Weapons company

  (Redirected from Weapons Company)

A weapons company, sometimes called a manoeuvre support company, is a company-sized military unit attached to an infantry battalion to support the rifle companies of the battalion.[1] It usually possesses some combination of machine-guns, mortars, anti-tank missiles, anti-aircraft missiles, reconnaissance vehicles and, sometimes, assault pioneers (infantrymen specially trained in the assault role).

British ArmyEdit

 
The Machine Gun Platoon from Support Company 1st Battalion The Worcestershire & Sherwood Foresters in training at Archer's Post during exercise 'Grand Prix' in Kenya

In the British army, the manoeuvre support company possesses an Anti-Tank platoon armed with 8 Javelin launchers, a reconnaissance platoon, a mortar platoon (with eight 81 mm mortars), an assault pioneer platoon, and, in the case of Light Role battalions, a machine gun platoon (with nine GPMGs).

United States Marine CorpsEdit

In the United States Marine Corps, the infantry battalion weapons company is tasked with providing supporting fire for the three rifle companies that (along with the battalion's headquarters and service company) make up the remaining balance of the battalion. The weapons company provides organic fire support coordination, mortar, anti-armor, and heavy machine gun support.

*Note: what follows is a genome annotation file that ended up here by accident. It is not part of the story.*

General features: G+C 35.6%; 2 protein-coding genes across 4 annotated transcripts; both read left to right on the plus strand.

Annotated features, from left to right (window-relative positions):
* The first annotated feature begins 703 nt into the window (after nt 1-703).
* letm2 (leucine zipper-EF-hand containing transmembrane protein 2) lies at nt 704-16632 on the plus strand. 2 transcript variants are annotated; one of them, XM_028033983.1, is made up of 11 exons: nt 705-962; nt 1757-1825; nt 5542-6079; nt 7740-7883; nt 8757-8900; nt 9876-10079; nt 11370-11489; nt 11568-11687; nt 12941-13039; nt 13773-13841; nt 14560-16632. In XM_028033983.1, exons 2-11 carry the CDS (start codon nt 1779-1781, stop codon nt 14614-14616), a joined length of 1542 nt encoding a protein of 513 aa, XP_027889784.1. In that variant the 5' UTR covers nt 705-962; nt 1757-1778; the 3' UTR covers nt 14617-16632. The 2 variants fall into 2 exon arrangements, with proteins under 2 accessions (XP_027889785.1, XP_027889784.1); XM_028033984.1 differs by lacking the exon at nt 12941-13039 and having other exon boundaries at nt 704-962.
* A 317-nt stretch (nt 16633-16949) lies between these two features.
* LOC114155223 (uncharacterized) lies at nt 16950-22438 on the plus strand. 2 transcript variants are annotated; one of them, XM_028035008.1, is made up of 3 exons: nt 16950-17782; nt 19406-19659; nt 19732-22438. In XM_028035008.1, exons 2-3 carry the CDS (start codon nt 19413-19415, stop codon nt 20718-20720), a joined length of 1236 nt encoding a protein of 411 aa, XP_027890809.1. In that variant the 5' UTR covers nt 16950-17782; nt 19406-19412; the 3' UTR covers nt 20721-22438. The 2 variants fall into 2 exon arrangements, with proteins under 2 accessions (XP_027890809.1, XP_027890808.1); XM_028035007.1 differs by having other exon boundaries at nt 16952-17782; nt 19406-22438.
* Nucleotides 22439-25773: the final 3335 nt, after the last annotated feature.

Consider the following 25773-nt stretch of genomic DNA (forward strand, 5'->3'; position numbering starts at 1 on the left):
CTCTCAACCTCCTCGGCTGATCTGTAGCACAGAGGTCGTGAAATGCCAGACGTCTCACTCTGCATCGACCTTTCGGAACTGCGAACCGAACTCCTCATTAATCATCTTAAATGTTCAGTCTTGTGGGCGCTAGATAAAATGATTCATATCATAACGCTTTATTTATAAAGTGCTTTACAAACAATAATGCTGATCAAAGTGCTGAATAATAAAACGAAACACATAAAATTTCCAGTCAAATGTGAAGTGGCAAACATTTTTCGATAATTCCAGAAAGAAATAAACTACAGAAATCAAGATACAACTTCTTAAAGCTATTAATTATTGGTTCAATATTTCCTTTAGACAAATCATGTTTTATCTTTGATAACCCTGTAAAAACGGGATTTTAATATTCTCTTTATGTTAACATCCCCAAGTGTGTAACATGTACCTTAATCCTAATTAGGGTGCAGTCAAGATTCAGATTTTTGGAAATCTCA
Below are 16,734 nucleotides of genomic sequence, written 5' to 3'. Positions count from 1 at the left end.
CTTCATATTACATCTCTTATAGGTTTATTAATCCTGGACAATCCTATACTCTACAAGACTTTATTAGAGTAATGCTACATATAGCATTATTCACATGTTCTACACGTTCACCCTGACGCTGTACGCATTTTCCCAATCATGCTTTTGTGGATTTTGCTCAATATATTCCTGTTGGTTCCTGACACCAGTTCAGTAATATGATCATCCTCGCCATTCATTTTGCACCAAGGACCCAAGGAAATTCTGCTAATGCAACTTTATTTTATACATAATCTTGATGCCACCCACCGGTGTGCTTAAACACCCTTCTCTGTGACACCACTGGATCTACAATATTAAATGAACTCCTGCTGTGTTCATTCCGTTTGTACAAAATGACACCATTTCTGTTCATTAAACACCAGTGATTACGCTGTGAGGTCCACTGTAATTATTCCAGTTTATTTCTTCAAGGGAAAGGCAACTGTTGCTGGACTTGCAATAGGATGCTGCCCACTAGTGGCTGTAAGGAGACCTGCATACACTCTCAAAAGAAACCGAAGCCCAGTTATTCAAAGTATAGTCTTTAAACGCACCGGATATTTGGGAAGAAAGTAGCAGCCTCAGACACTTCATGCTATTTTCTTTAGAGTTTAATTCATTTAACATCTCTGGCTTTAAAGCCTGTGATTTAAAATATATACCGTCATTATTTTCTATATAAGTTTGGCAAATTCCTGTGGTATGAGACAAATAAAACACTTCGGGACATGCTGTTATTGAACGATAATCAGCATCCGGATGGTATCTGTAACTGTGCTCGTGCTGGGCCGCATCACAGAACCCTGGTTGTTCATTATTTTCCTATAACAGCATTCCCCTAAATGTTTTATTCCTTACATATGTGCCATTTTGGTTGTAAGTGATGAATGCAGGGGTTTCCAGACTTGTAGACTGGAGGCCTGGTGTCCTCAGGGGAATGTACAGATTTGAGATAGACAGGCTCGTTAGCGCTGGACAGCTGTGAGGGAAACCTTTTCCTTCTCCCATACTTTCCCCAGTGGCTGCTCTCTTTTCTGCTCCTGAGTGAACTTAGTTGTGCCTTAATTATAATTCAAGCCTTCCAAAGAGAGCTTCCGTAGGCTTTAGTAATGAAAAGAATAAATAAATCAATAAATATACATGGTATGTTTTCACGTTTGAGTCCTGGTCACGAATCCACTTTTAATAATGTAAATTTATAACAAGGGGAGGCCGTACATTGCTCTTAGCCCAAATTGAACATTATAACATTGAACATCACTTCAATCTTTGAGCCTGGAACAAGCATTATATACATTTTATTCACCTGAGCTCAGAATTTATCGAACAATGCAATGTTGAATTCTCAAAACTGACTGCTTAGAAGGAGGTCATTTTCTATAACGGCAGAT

The company is often organized into four distinct elements: company headquarters, mortar platoon (utilizing the M252 81mm mortar), anti-armor platoon (utilizing the FGM-148 Javelin and BGM-71 TOW missile systems), and a heavy machine gun platoon (equipped with the 12.7 mm M2 .50 caliber machinegun, and MK-19 40mm automatic grenade launcher).

The company headquarters consists of the company commander (CO), executive officer (XO), first sergeant, operations chief, property NCO, and two drivers.